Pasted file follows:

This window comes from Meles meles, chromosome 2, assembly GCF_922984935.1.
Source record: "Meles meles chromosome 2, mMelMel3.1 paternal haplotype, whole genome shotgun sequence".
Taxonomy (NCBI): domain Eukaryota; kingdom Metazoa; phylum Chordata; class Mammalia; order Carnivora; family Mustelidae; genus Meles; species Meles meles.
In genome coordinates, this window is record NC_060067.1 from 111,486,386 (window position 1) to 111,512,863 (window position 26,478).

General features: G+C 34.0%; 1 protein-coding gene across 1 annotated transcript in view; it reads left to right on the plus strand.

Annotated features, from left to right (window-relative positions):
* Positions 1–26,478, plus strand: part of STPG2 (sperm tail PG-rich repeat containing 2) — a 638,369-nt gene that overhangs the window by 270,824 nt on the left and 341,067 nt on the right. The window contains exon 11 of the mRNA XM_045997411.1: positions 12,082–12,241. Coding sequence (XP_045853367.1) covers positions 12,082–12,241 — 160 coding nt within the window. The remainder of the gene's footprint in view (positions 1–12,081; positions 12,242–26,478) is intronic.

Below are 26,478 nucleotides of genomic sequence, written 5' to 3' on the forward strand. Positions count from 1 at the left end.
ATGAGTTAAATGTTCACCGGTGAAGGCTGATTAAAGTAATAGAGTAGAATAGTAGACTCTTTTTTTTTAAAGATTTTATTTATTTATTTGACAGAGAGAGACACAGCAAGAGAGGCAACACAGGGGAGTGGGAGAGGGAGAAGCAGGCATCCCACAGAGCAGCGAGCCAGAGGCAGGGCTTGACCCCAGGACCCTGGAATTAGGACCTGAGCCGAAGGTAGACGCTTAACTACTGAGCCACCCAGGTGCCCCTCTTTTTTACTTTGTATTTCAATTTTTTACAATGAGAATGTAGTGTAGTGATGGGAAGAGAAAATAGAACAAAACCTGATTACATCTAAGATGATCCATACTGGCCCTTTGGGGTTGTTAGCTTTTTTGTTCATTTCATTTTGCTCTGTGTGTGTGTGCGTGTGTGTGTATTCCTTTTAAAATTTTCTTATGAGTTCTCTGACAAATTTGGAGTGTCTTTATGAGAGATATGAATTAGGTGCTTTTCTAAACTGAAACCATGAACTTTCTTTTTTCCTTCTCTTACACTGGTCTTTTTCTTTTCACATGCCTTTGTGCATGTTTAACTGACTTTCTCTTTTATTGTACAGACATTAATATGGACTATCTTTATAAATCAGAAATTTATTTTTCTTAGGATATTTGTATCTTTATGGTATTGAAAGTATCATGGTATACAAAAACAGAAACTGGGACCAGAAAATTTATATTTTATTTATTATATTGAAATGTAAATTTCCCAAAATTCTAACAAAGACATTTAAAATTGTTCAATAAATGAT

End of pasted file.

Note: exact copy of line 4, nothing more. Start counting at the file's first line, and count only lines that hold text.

In genome coordinates, this window is record NC_060067.1 from 111,486,386 (window position 1) to 111,512,863 (window position 26,478).